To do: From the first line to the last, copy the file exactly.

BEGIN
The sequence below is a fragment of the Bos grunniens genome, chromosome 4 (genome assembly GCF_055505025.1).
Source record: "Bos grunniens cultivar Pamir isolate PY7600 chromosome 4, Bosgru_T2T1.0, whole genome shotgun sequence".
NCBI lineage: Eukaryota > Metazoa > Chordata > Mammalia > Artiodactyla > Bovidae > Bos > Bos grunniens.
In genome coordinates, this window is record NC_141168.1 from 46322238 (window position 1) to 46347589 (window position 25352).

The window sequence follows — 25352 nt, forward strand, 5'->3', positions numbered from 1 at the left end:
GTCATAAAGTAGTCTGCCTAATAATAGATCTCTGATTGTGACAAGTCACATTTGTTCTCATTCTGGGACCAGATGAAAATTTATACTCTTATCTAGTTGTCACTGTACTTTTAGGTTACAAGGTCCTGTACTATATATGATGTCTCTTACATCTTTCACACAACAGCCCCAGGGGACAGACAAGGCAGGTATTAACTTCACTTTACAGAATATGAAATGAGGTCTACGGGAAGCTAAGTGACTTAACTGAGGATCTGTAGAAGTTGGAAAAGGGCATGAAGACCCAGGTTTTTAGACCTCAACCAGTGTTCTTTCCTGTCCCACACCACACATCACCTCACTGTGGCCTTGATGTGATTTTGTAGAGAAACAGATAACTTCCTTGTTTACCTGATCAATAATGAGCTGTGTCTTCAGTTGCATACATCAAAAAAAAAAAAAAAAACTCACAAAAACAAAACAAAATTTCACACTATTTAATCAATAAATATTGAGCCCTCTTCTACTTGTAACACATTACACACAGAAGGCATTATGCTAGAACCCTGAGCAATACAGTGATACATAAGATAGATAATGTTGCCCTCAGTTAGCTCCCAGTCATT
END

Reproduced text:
The sequence below is a fragment of the Bos grunniens genome, chromosome 4 (genome assembly GCF_055505025.1).
Source record: "Bos grunniens cultivar Pamir isolate PY7600 chromosome 4, Bosgru_T2T1.0, whole genome shotgun sequence".
NCBI lineage: Eukaryota > Metazoa > Chordata > Mammalia > Artiodactyla > Bovidae > Bos > Bos grunniens.
In genome coordinates, this window is record NC_141168.1 from 46322238 (window position 1) to 46347589 (window position 25352).

The window sequence follows — 25352 nt, forward strand, 5'->3', positions numbered from 1 at the left end:
GTCATAAAGTAGTCTGCCTAATAATAGATCTCTGATTGTGACAAGTCACATTTGTTCTCATTCTGGGACCAGATGAAAATTTATACTCTTATCTAGTTGTCACTGTACTTTTAGGTTACAAGGTCCTGTACTATATATGATGTCTCTTACATCTTTCACACAACAGCCCCAGGGGACAGACAAGGCAGGTATTAACTTCACTTTACAGAATATGAAATGAGGTCTACGGGAAGCTAAGTGACTTAACTGAGGATCTGTAGAAGTTGGAAAAGGGCATGAAGACCCAGGTTTTTAGACCTCAACCAGTGTTCTTTCCTGTCCCACACCACACATCACCTCACTGTGGCCTTGATGTGATTTTGTAGAGAAACAGATAACTTCCTTGTTTACCTGATCAATAATGAGCTGTGTCTTCAGTTGCATACATCAAAAAAAAAAAAAAAAACTCACAAAAACAAAACAAAATTTCACACTATTTAATCAATAAATATTGAGCCCTCTTCTACTTGTAACACATTACACACAGAAGGCATTATGCTAGAACCCTGAGCAATACAGTGATACATAAGATAGATAATGTTGCCCTCAGTTAGCTCCCAGTCATT